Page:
These keywords were added by machine and not by the authors. This process is experimental and the keywords may be updated as the learning algorithm improves.


  1. Amrung Chanthawanit, Supang Chanthawanit, and Gerald W. Fry. 1990. Evaluating primary education: Qualitative and quantitative policy studies in Thailand. Ottawa, Ont., Canada: International Development Research Centre.Google Scholar
  2. Applegate, Evan. 2013. Correlations: The middle-income trap. Bloomberg businessweek.
  3. Atipong Pathanasethpong. 2014. Introducing critical thinking? Perish the thought. Bangkok Post, October 6.Google Scholar
  4. Atiya Achakulwisut. 2015. Put charter’s idealistic bent to the vote. Bangkok Post, April 21.Google Scholar
  5. Bang, Kyungah, and Pattama Punthawangkul eds. 2018. Early Childhood Care and Education (ECCE) teacher competency framework for Southeast Asia (SEA). Paris: UNESCO/Bangkok: UNESCO Bangkok Office and SEAMEO.Google Scholar
  6. Bangkok Post. 2014a. (editorial) Get serious in education, February 24.Google Scholar
  7. ———. 2014b. Many conscripts illiterate drug users, February 2.Google Scholar
  8. ———. 2015a. (editorial) Decentralise education, April 24.Google Scholar
  9. ———. 2015b. (editorial) Education system needs to improve, March 29.Google Scholar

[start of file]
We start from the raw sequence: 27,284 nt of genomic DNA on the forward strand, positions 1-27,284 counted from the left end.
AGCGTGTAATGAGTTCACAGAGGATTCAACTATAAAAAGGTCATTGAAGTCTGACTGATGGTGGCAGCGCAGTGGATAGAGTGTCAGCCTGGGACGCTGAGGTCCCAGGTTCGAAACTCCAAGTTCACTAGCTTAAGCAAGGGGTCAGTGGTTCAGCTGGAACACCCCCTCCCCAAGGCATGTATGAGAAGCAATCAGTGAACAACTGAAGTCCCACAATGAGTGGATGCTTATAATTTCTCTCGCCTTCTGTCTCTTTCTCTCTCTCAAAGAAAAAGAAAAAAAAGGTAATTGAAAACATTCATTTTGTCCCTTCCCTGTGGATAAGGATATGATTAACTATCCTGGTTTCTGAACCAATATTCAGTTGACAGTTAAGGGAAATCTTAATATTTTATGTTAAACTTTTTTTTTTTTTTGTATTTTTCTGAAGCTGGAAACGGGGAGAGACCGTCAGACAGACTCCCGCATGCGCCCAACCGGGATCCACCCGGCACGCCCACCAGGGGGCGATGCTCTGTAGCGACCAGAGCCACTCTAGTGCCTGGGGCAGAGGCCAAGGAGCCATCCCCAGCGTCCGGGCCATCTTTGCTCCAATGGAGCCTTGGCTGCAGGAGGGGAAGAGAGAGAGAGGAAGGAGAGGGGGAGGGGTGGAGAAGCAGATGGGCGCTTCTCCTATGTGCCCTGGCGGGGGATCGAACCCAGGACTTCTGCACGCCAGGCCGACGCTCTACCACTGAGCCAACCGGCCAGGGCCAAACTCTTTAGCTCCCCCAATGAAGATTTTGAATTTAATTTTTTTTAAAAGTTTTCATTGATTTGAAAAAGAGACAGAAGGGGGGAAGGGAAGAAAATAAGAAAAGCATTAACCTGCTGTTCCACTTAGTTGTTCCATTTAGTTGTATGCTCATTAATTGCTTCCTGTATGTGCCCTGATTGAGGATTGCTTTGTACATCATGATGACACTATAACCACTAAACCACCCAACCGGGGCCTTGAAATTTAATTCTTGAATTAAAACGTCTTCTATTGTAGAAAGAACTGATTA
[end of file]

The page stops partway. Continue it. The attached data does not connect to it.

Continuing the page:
10. ———. 2015c. (editorial) Go beyond tutoring tax, March 13.Google Scholar
  11. ———. 2015d. 200,000 migrant kids deserve a chance, April 23.Google Scholar
  12. Benson, Carolyn Joy, and Kimmo Kosonen. 2013. Language issues in comparative education. In Inclusive teaching and learning in non-dominant languages, 1–16. Rotterdam: Sense Publishers. Scholar
  13. Chaiyuth Punyasavatsut, et al. 2015. National education accounts of Thailand 2008–2013: Methodology and key findings. Bangkok: Quality Learning Foundation.Google Scholar
  14. Chang, Mae Chu, Andrew B. Ragatz, Joppe De Ree, Sheldon Shaeffer, and Ritchie Stevenson. 2013.
  15. Chantana Chanbanchong. 2014. Education and care for early childhood in Thailand: An overview and observation of six kindergartens. Paper presented at Benedek Elek Faculty of Pedagogy, University of West Hungary, Sopron, Hungary, 7 April.Google Scholar
  16. Chuachan Chongsatityoo, and Aroonsi Jitjang. 2013. Phalang khrua khai nai phunthi [The force of local networks]. Bangkok: Thailand Research Foundation.Google Scholar